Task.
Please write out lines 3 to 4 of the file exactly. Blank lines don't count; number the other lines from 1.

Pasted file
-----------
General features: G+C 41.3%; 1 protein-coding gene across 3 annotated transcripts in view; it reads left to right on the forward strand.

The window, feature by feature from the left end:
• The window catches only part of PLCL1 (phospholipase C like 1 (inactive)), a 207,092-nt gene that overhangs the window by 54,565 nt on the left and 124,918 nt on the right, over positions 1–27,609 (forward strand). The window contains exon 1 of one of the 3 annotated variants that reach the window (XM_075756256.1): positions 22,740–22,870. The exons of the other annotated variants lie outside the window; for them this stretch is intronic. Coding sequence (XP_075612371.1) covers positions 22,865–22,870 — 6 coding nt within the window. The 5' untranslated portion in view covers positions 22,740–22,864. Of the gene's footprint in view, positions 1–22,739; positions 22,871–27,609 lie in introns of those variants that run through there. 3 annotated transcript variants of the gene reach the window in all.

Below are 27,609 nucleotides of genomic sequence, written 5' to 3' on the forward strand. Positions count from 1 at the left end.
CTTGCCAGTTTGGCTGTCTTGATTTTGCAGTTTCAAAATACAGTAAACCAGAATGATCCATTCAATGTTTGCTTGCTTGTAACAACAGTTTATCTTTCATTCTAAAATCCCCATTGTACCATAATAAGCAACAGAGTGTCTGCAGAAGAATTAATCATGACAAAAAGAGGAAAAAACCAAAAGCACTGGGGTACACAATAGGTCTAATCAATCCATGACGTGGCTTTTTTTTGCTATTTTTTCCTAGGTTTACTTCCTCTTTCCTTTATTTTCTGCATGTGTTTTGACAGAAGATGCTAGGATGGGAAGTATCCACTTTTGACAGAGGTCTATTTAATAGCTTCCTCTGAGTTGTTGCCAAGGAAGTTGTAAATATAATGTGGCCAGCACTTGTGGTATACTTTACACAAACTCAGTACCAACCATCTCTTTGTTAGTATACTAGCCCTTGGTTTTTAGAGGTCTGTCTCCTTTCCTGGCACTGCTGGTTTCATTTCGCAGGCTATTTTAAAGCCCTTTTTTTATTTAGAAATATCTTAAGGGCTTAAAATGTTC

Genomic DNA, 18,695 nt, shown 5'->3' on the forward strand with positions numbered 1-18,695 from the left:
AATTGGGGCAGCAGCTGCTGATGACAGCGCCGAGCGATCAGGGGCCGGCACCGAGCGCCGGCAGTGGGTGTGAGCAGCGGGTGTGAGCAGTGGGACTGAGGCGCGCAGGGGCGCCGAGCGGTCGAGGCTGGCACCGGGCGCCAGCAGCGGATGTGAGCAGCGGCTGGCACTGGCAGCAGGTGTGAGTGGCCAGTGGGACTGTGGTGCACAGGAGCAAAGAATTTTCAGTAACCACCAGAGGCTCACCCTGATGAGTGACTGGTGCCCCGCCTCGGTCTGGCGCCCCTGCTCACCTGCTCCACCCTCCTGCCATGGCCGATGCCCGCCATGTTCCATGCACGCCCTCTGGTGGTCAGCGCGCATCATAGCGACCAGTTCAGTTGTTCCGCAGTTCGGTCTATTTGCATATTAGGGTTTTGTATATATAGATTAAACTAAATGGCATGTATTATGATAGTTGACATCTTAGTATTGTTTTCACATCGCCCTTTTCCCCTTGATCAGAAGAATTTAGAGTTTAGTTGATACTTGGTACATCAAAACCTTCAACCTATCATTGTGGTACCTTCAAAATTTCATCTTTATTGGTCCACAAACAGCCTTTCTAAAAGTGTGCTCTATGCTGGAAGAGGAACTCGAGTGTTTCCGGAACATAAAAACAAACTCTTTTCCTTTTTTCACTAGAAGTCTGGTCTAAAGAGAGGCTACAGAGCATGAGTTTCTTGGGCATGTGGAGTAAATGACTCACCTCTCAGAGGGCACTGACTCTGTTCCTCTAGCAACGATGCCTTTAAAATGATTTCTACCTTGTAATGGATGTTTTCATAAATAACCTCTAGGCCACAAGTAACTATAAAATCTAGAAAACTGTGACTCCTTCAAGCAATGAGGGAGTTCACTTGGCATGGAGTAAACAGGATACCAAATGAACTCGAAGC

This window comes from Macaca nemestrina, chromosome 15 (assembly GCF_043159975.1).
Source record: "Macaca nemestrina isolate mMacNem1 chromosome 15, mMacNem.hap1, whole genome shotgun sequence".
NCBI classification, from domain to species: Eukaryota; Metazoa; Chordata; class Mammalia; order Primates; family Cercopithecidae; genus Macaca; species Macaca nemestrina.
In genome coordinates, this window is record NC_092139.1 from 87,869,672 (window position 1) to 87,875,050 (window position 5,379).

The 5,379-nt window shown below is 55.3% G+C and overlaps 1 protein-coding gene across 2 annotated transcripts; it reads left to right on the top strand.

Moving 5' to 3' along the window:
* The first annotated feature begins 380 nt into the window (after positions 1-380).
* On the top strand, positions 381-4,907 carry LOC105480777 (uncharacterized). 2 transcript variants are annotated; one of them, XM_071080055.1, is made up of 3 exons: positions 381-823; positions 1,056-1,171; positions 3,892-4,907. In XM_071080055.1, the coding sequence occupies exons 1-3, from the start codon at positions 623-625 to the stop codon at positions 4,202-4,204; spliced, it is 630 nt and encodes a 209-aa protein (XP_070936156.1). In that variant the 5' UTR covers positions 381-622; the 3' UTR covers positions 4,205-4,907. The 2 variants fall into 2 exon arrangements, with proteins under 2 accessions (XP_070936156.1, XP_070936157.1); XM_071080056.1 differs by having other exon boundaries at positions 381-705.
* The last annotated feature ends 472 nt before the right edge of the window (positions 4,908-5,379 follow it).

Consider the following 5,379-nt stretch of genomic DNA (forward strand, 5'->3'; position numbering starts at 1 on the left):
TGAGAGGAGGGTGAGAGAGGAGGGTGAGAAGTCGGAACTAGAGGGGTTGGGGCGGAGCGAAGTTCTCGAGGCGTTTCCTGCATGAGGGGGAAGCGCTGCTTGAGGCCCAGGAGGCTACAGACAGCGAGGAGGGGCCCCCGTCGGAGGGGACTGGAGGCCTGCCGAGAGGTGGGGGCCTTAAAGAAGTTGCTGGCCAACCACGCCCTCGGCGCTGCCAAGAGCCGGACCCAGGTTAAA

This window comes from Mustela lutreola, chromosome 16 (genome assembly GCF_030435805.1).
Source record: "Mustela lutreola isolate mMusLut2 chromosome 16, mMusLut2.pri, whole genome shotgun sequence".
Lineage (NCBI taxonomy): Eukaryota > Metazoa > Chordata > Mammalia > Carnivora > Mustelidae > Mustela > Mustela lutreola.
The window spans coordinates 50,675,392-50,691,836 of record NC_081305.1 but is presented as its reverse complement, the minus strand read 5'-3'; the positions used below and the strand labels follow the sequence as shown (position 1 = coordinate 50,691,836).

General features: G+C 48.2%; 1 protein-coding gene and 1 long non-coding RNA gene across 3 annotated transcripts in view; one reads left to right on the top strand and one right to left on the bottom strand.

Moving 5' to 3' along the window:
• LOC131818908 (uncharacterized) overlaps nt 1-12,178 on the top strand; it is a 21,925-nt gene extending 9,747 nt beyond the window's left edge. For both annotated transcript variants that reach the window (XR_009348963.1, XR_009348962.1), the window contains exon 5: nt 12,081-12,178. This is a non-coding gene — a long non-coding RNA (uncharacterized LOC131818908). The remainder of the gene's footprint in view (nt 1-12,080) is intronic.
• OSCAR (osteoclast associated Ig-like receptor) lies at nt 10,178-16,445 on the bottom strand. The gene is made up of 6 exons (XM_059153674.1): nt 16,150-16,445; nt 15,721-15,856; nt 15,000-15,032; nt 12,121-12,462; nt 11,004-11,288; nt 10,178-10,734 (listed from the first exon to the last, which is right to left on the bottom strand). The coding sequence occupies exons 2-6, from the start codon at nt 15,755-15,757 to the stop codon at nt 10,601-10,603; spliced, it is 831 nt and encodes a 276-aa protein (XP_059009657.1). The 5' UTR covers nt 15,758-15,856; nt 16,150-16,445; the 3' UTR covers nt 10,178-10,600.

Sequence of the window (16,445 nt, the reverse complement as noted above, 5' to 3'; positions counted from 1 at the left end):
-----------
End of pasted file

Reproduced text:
• The window catches only part of PLCL1 (phospholipase C like 1 (inactive)), a 207,092-nt gene that overhangs the window by 54,565 nt on the left and 124,918 nt on the right, over positions 1–27,609 (forward strand). The window contains exon 1 of one of the 3 annotated variants that reach the window (XM_075756256.1): positions 22,740–22,870. The exons of the other annotated variants lie outside the window; for them this stretch is intronic. Coding sequence (XP_075612371.1) covers positions 22,865–22,870 — 6 coding nt within the window. The 5' untranslated portion in view covers positions 22,740–22,864. Of the gene's footprint in view, positions 1–22,739; positions 22,871–27,609 lie in introns of those variants that run through there. 3 annotated transcript variants of the gene reach the window in all.

Below are 27,609 nucleotides of genomic sequence, written 5' to 3' on the forward strand. Positions count from 1 at the left end.